Tina Lewis Rowe

Insights, Information & Inspiration

Asking For Employee Input And Actually Using It

A supervisor shared his experience: “I would like to ask employees their thoughts about problems or just about work issues, but it comes back to haunt me every time! Sometimes their ideas are so lacking in reality that I can’t help but get irritated. Worse is when I get five ideas from five different people and all of them complain because I didn’t take their advice!”

It sounds as though that supervisor could use some new methods for how he asks for input from employees and how he uses it.

Asking for input the right way.

  • Pick the right time. Don’t expect the most effective input when someone is just walking in the door or getting ready to leave or if they are very busy. Consider scheduling the time.
  • Ask for thoughts or ideas, not for advice. Advice comes with an expectation that you will take it or reject it. Thoughts or ideas are simply expressions of opinions to add to someone else’s thought processes.
  • Ask for thoughts not rants. Sometimes a general “what do you think” is OK, but try to focus the remarks of the employee toward the information you are seeking. Don’t reward people who are known for arguing or getting angry, by implying you like that behavior. Not, “Greg, if anyone can find the flaw in this you surely can.” Or, “Lisa, let me know what you hate about this idea.”
  • Give people time to think about it. Most of us can quickly produce a half-baked idea. However, have you noticed that your best thoughts come after a conversation? Give people a chance to cogitate about the subject in which you want their input–even if only for a few minutes. Email or call ahead. Or, do as Captain Rudy Phannenstiel used to do with me: “I’ve got to make a phone call but I’ll be done in about fifteen minutes. Be thinking about this and I’ll get back to you.” He always did and I had ideas ready! (Surprise, huh?)
  • Let them know how you’ll use their thoughts. Make it clear that you’re getting several ideas and want theirs as well. Or, perhaps you just want to hear someones philosophy about a topic–say that too. Don’t promise that all ideas will be used or that you’ll make a choice based on suggestions. Just listen.

Responding to input and using it.

I wouldn’t go so far as to say you’re better off not asking for input at all than asking for it but not acknowledging it–but that’s near to the truth most of the time. Your response to input and how you use it are key issues that can make getting input a positive or negative experience.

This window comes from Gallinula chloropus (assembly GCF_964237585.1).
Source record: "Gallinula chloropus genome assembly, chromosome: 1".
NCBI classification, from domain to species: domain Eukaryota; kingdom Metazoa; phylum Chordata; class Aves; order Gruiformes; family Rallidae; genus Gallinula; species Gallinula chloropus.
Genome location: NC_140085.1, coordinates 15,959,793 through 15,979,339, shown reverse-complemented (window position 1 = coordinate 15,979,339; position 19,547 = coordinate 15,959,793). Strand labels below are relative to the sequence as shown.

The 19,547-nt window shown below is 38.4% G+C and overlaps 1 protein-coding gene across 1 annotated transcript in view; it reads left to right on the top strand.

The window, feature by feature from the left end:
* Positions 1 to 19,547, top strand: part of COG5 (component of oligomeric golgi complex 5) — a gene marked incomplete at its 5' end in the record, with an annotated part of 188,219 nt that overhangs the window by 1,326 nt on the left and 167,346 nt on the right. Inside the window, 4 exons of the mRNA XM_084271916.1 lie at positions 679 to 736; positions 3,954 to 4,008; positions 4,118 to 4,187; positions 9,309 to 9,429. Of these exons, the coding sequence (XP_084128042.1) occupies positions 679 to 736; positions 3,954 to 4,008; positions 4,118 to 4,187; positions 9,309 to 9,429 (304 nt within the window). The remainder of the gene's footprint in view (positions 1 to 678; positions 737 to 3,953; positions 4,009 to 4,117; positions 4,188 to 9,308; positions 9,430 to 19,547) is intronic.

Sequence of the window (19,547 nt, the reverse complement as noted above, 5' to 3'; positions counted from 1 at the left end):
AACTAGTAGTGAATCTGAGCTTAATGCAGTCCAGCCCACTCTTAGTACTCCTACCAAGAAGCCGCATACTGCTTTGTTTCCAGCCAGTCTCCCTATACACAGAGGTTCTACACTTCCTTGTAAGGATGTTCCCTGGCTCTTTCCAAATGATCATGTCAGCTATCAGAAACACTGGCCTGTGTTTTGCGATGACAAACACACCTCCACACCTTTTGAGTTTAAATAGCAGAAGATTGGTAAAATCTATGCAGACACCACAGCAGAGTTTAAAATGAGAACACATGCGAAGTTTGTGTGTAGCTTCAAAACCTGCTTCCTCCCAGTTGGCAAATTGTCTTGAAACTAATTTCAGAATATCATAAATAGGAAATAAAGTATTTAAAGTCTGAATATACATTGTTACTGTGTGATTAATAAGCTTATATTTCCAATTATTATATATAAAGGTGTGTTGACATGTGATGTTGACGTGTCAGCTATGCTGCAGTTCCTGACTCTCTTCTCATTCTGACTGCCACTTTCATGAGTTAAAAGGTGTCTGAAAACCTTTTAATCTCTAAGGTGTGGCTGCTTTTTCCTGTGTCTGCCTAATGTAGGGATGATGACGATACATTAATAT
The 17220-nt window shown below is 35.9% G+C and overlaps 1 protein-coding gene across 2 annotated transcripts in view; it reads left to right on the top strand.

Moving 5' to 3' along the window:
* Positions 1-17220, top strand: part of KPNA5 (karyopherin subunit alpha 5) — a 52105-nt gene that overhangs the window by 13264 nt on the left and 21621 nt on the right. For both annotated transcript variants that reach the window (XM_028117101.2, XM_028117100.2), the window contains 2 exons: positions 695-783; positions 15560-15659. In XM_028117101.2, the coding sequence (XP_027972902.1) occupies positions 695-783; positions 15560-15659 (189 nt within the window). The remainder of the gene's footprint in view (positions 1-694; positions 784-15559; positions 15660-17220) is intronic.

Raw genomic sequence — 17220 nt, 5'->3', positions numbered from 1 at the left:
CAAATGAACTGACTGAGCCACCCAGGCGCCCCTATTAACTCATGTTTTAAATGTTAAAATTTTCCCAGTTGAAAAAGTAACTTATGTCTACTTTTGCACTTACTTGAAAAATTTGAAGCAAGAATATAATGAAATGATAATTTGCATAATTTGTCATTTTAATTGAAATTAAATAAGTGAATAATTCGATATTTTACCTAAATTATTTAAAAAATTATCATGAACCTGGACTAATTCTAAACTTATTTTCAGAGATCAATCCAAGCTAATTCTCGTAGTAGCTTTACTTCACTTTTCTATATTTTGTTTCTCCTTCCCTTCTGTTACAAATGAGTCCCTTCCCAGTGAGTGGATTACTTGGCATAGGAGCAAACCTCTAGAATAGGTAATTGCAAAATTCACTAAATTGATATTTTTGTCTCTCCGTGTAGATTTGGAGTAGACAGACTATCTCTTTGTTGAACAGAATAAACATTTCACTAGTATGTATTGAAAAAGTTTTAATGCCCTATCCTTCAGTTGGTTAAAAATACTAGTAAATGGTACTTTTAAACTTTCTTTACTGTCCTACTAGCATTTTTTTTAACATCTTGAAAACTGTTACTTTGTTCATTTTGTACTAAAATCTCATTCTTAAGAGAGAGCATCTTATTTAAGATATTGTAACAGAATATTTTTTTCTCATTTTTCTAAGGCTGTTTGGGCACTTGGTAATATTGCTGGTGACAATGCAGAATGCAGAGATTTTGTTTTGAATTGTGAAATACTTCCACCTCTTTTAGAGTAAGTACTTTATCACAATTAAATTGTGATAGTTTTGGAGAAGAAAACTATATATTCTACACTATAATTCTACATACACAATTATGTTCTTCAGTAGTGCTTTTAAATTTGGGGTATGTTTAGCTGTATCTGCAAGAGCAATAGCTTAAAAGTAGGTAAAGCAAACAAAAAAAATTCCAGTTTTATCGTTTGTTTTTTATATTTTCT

• Whether you agree or disagree, acknowledge that you listened and heard. A few simple statements can let people know that you have listened and heard. “That’s good for me to know.” “That’s a viewpoint I need to hear.” “This gives me something to consider.” “Interesting way to look at it. Thanks.” “Hmm. I’ll add that to the opinions I’ve gotten from other people. Thanks.”
  • Emphasize positive aspects of the conversation. “I was wondering what you thought about it, so thanks for letting me know.” “I’ve asked several people and I wanted to be sure to ask you.” “I think of all of you as the best resources I can have.” “I’m lucky to have someone with your background here.”
  • Make notes so you can remember. A month from now or next year, it will be good to have a few reminders about ideas you’ve received or the opinions of employees or others. Take the time to send yourself an email or make a file folder, if you asked for thoughts about something significant.
  • Follow up, even if very casually. If you frequently ask for input you don’t need to send a thank you note each time you listen to an employee. However, you can certainly make the effort to say a quick thanks. “Thanks again for your thoughts today.” If someones ideas were a large part of your deliberation or if you used their ideas or suggestions, put it in writing.
  • When possible, reflect employee input on performance evaluations. Use your notes to remind you and them that you value their contributions. A few sentences is enough, unless the input was extremely valuable. “In this reporting period Cheryl was a helpful resource about several key issues. Among them….”

The bottom line: Look for chances to ask people with whom you work for their thoughts, opinions, experiences, concerns, observations, ideas–and now and then, perhaps, advice. Make it a positive process for you and for them. It’s a great way to strengthen relationships, learn more about others and gain insights you need for effectiveness.

July 26th, 2011 Posted by | Life and Work, Supervision and Management | 5 comments